(In fairness, the other World Series event that was canceled – the SUP World Cup in Germany – is largely run by a third party, the ACT Agency, not the Waterman League, and that group actually did a good job of informing the community months in advance.)

Unfortunately I see the same thing happening again this year with the Waterman League. The 2016 schedule was “definitely” going to be finalised in November. Two months later and I know of at least three events that are still not confirmed.

It’s not just the World Series that suffers when the Waterman League cancels an event. The whole sport is interconnected, with athletes planning their seasons, sponsors calculating travel budgets, and many other events trying to avoid a clash of dates. Even the ISA gave way last year and avoided the late March/early April time slot because of Dubai and Brazil (which were then canceled). To add to frustrations, Brazil was postponed til mid-August, which clashed with the long-established Gorge Paddle Challenge and initially created headaches for paddlers and brands that wanted to support both.

Enough is enough. The Waterman League needs to treat the rest of the sport with some respect.

I understand that organising international level SUP events is an expensive, tiring and often rather thankless job (I’d certainly never want to do it), and that sometimes third parties don’t follow through on promises or that unforeseen circumstances arise. But stop blaming those third parties and start taking responsibility/showing some leadership. The Waterman League LLC isn’t a local charity, it’s a for-profit company. Time to act like one.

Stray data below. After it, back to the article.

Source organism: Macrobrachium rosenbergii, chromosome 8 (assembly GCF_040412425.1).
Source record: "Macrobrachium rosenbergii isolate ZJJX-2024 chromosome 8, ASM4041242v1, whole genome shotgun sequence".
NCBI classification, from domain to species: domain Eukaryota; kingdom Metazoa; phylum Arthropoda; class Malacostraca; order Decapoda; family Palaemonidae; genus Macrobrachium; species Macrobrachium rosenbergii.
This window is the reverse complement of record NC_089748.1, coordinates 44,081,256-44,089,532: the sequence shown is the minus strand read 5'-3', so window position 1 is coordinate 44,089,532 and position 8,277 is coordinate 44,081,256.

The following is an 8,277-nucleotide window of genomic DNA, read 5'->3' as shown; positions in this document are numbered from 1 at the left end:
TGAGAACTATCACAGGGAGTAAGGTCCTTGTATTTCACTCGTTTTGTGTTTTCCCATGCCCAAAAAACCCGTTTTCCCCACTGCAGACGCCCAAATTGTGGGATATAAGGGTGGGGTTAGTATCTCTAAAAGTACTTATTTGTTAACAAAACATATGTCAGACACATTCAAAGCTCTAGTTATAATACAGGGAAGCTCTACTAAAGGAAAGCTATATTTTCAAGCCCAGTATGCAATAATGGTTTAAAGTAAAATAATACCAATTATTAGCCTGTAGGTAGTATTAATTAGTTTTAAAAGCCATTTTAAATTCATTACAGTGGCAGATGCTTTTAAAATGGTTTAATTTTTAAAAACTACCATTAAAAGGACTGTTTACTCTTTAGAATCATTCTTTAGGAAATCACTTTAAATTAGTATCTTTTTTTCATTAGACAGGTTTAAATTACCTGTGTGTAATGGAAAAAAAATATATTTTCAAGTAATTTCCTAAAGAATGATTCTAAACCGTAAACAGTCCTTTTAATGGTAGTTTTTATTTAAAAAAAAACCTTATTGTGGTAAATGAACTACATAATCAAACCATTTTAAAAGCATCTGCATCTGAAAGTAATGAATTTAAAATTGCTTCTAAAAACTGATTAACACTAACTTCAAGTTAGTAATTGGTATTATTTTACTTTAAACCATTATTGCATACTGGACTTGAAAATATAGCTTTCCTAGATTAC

The solution is simple: Don’t announce an event until it’s 100% absolutely positively definitely locked in.

SUP World Series Turtle Bay Hawaii (11)
 

#3. Stop Over-Promising and Under-Delivering

Even for all their stumbles (see above), the Waterman League has done a lot of great things for the sport of stand up paddling. Mainstream media coverage, regular photo/video highlight reels, webcasts, and most important of all: Attracting non-endemic sponsors.

The Stand Up World Series is, at least by one measure, more successful than any other event in the sport. But here’s the rub: The Waterman League continually shoots itself in the foot by over-promising and under-delivering. Instead of being able to proudly list all their achievements, they’re constantly chasing their tail and having to apologise for breaking promises. Even worse, when they do make a mistake, they turn around and promise twice as much to make up for it, which only serves to reinforce the downward spiral.

Every year we hear the same excited tone from the Waterman League crew. Every year is set to be “Dramatic! Exciting! Mind-blowing!” and then every year the same thing happens: Some events get canceled, many paddlers don’t get paid on time and we all shake our heads and say “Well, what else did we expect.”

Groundhog day.

I’ve lost count of how many promises the Waterman League has broken over the years, but they keep doing the same thing: Making promises they know they can’t keep.

For example: Just a few months ago, at a meeting of the World Tour/World Series athletes in Huntington Beach, the Waterman League promised every event in 2016 would have $50,000 prize money. I suspect this was done partly because they were over-excited about the imminent investment round, and partly to make up for the disappointment of having just canceled the remaining two events on the surfing tour.

Some athletes in the room were stoked. “Fifty grand! At every event!” while others simply sighed and shook their heads, knowing it was probably yet another empty promise.

“They really shouldn’t have announced $50,000 per event, that was not a smart move,” was how one influential World Series athlete described it to me.